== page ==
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Showing posts from May 24, 2019
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The middle ground for single keyword ad groups (SKAGs)

Aside from perhaps the most unfortunate acronym in the industry, do single keyword ad groups (SKAGs) have a role in modern paid search?For many years, single keyword ad groups were the hallmark of good PPC strategy. And aside from a slight feeling of unease when saying the word, SKAGs appeared to offer much.In simple words, this was the practice of placing single keywords in an ad group, instead of a small group of closely themed keywords. This provided the advertiser with increased control, the ad copy could contain the exact keyword, maximizing relevance and the quality score. Match types and negative keywords could be used to ensure queries were matched to your keyword exactly, providing precise control over visibility. And finally, you could easily understand the true performance of an individual keyword.Complexity at scaleArguably, however, the benefits of this approach were incremental when implemented in an otherwise well organized and maintained PPC account structure. In fact,…

Is GDPR working? Brave’s Johnny Ryan says it’s starting to, and marketers must heed the risks

Tomorrow is the one year anniversary of the EU’s General Data Protection Regulation (GDPR). The landmark law created a unified, pan-European approach to privacy and data regulation. It was designed to protect EU citizens against non-consensual data collection by global tech companies and give individuals more control over their personal data. It also carries potentially severe penalties for violators.Since being implemented last May, GDPR has impacted privacy debates around the world. It has also been an influence on California’s forthcoming CCPA, set to take effect next January. But has GDPR accomplished what it set out to do; is it working?For perspective, we asked Johnny Ryan, chief policy and industry relations officer at Brave Software. A long-time privacy advocate and vocal critic of industry data-collection practices, he was substantially responsible for the recently announced Irish investigation into potentially improper exposure of personal data in Google’s programmatic platf…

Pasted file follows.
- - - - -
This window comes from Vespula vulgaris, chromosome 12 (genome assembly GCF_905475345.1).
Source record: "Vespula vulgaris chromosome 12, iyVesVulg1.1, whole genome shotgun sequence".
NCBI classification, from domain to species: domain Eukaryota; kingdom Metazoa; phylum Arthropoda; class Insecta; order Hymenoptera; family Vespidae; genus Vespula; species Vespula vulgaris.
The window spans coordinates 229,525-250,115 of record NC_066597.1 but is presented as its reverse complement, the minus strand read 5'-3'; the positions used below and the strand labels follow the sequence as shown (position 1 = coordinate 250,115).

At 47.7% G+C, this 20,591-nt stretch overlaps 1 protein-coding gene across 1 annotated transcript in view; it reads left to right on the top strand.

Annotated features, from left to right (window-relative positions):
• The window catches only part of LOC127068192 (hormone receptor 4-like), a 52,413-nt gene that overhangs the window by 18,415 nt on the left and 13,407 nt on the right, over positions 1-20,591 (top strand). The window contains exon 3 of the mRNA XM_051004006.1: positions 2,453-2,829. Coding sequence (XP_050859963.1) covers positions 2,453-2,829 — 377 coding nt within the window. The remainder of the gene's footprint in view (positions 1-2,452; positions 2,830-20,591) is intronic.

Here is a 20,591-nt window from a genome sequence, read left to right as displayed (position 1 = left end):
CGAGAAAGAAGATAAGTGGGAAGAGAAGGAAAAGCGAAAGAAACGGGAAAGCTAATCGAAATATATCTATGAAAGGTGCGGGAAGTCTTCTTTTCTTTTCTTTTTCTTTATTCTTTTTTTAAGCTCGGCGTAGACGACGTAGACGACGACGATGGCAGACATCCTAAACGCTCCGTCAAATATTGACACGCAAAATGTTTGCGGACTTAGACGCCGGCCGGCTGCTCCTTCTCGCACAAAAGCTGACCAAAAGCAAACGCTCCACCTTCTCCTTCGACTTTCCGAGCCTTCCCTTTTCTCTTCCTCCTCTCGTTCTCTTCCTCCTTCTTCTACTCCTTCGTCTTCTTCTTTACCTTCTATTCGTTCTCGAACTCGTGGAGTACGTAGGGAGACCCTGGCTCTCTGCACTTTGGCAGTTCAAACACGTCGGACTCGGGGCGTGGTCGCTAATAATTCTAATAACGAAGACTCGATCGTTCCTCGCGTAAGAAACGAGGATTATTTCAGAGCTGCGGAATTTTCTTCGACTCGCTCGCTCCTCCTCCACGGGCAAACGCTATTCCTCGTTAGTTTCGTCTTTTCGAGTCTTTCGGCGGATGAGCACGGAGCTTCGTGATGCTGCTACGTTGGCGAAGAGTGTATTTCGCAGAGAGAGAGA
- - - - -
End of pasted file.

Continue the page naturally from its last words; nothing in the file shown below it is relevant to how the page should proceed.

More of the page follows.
Learn how to target adjacent markets with smart risk-taking

Two running enthusiasts founded Nike in 1971 and created the first pair of Nike shoes using a waffle iron. Nike has come a long way since then – between the design of the signature swoosh, creation of the slogan “Just Do It” and endorsement from legends including Michael Jordan, the company has risen to a dynasty. One factor particularly contributed to Nike’s success: their repeated movement into new fitness markets in a specific, scalable way. Through targeting adjacent markets, Nike expanded its reach into new sports (mountaineering, for example) and sets of customers (like young athletes).Just like Nike, many of the world’s largest companies, especially software companies, can accelerate their success through expansion into adjacent markets – but it’s a feat that requires a high degree of intelligent risk-taking. With research illustrating only three percent of software startups grow into companies boasting an annual revenue of at least one billion, it’s clear many struggle to make…